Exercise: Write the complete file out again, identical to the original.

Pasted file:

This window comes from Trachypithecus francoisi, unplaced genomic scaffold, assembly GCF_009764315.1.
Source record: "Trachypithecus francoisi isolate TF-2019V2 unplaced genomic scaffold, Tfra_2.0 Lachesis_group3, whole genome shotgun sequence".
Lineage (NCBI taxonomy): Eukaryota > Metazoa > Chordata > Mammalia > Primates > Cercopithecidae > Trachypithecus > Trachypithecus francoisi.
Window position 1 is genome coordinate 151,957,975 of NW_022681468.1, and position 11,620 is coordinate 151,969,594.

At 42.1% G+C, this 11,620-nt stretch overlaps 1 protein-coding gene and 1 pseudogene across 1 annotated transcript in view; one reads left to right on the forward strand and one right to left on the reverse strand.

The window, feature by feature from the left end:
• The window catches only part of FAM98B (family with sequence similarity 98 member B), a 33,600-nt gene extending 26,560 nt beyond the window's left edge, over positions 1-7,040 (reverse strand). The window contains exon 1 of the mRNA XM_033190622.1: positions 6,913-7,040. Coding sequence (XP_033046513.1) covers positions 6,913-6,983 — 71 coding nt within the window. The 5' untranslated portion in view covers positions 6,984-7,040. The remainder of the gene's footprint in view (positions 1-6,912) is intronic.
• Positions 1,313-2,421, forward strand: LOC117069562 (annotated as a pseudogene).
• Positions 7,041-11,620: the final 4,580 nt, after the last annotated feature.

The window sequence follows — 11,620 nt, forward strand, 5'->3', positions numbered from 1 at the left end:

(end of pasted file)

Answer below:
This window comes from Trachypithecus francoisi, unplaced genomic scaffold, assembly GCF_009764315.1.
Source record: "Trachypithecus francoisi isolate TF-2019V2 unplaced genomic scaffold, Tfra_2.0 Lachesis_group3, whole genome shotgun sequence".
Lineage (NCBI taxonomy): Eukaryota > Metazoa > Chordata > Mammalia > Primates > Cercopithecidae > Trachypithecus > Trachypithecus francoisi.
Window position 1 is genome coordinate 151,957,975 of NW_022681468.1, and position 11,620 is coordinate 151,969,594.

At 42.1% G+C, this 11,620-nt stretch overlaps 1 protein-coding gene and 1 pseudogene across 1 annotated transcript in view; one reads left to right on the forward strand and one right to left on the reverse strand.

The window, feature by feature from the left end:
• The window catches only part of FAM98B (family with sequence similarity 98 member B), a 33,600-nt gene extending 26,560 nt beyond the window's left edge, over positions 1-7,040 (reverse strand). The window contains exon 1 of the mRNA XM_033190622.1: positions 6,913-7,040. Coding sequence (XP_033046513.1) covers positions 6,913-6,983 — 71 coding nt within the window. The 5' untranslated portion in view covers positions 6,984-7,040. The remainder of the gene's footprint in view (positions 1-6,912) is intronic.
• Positions 1,313-2,421, forward strand: LOC117069562 (annotated as a pseudogene).
• Positions 7,041-11,620: the final 4,580 nt, after the last annotated feature.

The window sequence follows — 11,620 nt, forward strand, 5'->3', positions numbered from 1 at the left end: